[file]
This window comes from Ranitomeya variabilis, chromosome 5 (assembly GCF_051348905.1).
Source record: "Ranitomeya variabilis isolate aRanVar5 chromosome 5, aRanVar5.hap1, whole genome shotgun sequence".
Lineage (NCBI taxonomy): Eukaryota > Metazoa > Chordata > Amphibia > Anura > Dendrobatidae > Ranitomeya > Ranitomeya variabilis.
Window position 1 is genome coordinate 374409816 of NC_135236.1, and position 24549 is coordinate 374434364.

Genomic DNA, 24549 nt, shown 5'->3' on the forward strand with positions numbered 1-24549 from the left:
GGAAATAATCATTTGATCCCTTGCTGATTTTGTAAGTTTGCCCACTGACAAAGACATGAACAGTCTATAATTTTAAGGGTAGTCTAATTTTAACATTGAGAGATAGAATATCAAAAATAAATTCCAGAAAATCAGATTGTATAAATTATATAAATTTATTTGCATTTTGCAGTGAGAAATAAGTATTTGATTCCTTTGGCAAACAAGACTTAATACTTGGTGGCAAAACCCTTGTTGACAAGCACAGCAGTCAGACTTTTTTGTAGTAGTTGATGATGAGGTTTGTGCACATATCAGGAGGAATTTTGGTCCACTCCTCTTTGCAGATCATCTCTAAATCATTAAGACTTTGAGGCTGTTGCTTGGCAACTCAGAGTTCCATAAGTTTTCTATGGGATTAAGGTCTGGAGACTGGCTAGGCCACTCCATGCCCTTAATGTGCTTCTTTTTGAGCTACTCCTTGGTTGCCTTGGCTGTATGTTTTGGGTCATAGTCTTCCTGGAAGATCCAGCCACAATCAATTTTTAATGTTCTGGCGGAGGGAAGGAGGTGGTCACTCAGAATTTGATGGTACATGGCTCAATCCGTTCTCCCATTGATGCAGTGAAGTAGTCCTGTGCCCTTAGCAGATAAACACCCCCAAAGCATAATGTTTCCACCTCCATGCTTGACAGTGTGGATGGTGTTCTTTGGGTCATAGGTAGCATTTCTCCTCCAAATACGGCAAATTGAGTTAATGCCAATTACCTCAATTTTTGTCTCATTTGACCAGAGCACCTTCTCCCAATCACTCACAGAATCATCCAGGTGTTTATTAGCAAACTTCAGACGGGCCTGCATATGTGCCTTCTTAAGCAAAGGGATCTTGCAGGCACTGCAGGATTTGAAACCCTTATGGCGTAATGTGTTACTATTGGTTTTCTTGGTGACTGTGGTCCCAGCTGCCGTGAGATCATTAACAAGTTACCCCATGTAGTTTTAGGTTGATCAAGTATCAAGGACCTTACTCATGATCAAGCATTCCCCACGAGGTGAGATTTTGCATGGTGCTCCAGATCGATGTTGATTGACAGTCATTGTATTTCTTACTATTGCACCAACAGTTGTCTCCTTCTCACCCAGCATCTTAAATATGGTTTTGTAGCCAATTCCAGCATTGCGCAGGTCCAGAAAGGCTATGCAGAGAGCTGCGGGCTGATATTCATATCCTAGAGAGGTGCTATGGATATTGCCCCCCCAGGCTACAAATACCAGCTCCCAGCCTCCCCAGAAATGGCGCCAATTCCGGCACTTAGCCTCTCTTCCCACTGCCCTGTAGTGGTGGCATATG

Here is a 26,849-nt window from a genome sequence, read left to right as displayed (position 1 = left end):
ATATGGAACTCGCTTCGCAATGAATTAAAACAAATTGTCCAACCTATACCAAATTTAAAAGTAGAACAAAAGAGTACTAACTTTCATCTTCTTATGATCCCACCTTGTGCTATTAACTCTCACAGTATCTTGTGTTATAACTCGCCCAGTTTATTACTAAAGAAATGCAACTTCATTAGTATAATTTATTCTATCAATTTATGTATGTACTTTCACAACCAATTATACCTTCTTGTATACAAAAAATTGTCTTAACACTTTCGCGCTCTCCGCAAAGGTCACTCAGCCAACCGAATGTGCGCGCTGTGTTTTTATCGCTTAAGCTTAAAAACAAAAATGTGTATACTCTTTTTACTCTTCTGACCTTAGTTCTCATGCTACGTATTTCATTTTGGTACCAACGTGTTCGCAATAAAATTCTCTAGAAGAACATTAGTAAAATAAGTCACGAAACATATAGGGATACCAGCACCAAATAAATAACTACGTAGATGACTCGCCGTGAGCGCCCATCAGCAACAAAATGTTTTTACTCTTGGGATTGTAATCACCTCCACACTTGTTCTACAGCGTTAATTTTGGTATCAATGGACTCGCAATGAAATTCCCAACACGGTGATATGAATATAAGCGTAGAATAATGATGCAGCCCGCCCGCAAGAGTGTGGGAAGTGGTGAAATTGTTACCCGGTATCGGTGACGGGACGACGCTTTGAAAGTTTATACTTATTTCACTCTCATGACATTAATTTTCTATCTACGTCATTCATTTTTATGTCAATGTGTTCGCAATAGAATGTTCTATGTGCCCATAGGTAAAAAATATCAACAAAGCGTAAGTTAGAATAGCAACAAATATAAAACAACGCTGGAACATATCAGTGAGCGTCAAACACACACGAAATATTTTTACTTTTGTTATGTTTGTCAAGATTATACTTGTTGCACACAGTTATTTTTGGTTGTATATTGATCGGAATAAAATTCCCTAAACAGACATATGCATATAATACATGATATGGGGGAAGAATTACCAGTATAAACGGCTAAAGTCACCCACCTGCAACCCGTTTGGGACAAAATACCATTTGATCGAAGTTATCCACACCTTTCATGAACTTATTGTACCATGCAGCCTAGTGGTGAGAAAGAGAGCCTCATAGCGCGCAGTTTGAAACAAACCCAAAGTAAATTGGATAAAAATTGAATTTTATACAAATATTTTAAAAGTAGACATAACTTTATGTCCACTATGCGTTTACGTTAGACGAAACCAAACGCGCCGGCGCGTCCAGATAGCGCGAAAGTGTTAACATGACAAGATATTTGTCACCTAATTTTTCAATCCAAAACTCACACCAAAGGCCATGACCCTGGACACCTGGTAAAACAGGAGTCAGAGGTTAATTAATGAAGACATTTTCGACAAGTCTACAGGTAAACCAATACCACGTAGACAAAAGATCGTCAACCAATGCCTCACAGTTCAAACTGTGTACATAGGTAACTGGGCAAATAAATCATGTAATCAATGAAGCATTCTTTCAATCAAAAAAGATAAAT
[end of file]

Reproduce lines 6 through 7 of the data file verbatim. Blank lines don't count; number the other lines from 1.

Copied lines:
GGAAATAATCATTTGATCCCTTGCTGATTTTGTAAGTTTGCCCACTGACAAAGACATGAACAGTCTATAATTTTAAGGGTAGTCTAATTTTAACATTGAGAGATAGAATATCAAAAATAAATTCCAGAAAATCAGATTGTATAAATTATATAAATTTATTTGCATTTTGCAGTGAGAAATAAGTATTTGATTCCTTTGGCAAACAAGACTTAATACTTGGTGGCAAAACCCTTGTTGACAAGCACAGCAGTCAGACTTTTTTGTAGTAGTTGATGATGAGGTTTGTGCACATATCAGGAGGAATTTTGGTCCACTCCTCTTTGCAGATCATCTCTAAATCATTAAGACTTTGAGGCTGTTGCTTGGCAACTCAGAGTTCCATAAGTTTTCTATGGGATTAAGGTCTGGAGACTGGCTAGGCCACTCCATGCCCTTAATGTGCTTCTTTTTGAGCTACTCCTTGGTTGCCTTGGCTGTATGTTTTGGGTCATAGTCTTCCTGGAAGATCCAGCCACAATCAATTTTTAATGTTCTGGCGGAGGGAAGGAGGTGGTCACTCAGAATTTGATGGTACATGGCTCAATCCGTTCTCCCATTGATGCAGTGAAGTAGTCCTGTGCCCTTAGCAGATAAACACCCCCAAAGCATAATGTTTCCACCTCCATGCTTGACAGTGTGGATGGTGTTCTTTGGGTCATAGGTAGCATTTCTCCTCCAAATACGGCAAATTGAGTTAATGCCAATTACCTCAATTTTTGTCTCATTTGACCAGAGCACCTTCTCCCAATCACTCACAGAATCATCCAGGTGTTTATTAGCAAACTTCAGACGGGCCTGCATATGTGCCTTCTTAAGCAAAGGGATCTTGCAGGCACTGCAGGATTTGAAACCCTTATGGCGTAATGTGTTACTATTGGTTTTCTTGGTGACTGTGGTCCCAGCTGCCGTGAGATCATTAACAAGTTACCCCATGTAGTTTTAGGTTGATCAAGTATCAAGGACCTTACTCATGATCAAGCATTCCCCACGAGGTGAGATTTTGCATGGTGCTCCAGATCGATGTTGATTGACAGTCATTGTATTTCTTACTATTGCACCAACAGTTGTCTCCTTCTCACCCAGCATCTTAAATATGGTTTTGTAGCCAATTCCAGCATTGCGCAGGTCCAGAAAGGCTATGCAGAGAGCTGCGGGCTGATATTCATATCCTAGAGAGGTGCTATGGATATTGCCCCCCCAGGCTACAAATACCAGCTCCCAGCCTCCCCAGAAATGGCGCCAATTCCGGCACTTAGCCTCTCTTCCCACTGCCCTGTAGTGGTGGCATATG

Here is a 26,849-nt window from a genome sequence, read left to right as displayed (position 1 = left end):